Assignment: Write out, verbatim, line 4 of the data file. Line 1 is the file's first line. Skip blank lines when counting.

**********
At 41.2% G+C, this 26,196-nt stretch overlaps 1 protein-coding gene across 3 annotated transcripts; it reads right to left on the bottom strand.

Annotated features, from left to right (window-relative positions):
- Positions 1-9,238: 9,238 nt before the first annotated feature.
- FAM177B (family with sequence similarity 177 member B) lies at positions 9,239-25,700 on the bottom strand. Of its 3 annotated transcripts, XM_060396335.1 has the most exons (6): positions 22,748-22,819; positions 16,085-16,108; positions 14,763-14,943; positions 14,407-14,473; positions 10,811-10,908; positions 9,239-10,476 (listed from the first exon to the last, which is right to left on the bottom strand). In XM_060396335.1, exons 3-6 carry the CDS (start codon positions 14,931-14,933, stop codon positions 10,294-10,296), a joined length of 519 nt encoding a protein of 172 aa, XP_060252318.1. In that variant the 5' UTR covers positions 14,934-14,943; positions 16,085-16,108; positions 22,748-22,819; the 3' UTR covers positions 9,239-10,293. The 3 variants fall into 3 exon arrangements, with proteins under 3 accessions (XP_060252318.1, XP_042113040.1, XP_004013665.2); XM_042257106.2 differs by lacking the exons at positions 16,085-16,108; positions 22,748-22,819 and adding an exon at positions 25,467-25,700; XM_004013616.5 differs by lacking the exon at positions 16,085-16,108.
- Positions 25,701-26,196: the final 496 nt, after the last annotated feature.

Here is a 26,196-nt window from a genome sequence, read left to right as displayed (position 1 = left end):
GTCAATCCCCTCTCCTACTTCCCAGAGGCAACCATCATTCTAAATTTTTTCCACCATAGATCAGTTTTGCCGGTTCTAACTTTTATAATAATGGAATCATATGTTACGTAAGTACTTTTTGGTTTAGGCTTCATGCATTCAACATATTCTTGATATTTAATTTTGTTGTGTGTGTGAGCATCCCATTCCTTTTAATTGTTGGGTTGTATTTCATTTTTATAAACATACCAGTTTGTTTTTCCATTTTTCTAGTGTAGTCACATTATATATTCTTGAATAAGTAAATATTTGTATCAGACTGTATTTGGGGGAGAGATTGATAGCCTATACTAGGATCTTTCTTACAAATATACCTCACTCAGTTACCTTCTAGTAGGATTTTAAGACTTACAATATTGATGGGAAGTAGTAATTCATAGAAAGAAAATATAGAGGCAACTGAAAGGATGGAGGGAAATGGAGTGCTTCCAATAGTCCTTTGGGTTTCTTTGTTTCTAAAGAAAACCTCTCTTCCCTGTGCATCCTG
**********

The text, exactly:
- FAM177B (family with sequence similarity 177 member B) lies at positions 9,239-25,700 on the bottom strand. Of its 3 annotated transcripts, XM_060396335.1 has the most exons (6): positions 22,748-22,819; positions 16,085-16,108; positions 14,763-14,943; positions 14,407-14,473; positions 10,811-10,908; positions 9,239-10,476 (listed from the first exon to the last, which is right to left on the bottom strand). In XM_060396335.1, exons 3-6 carry the CDS (start codon positions 14,931-14,933, stop codon positions 10,294-10,296), a joined length of 519 nt encoding a protein of 172 aa, XP_060252318.1. In that variant the 5' UTR covers positions 14,934-14,943; positions 16,085-16,108; positions 22,748-22,819; the 3' UTR covers positions 9,239-10,293. The 3 variants fall into 3 exon arrangements, with proteins under 3 accessions (XP_060252318.1, XP_042113040.1, XP_004013665.2); XM_042257106.2 differs by lacking the exons at positions 16,085-16,108; positions 22,748-22,819 and adding an exon at positions 25,467-25,700; XM_004013616.5 differs by lacking the exon at positions 16,085-16,108.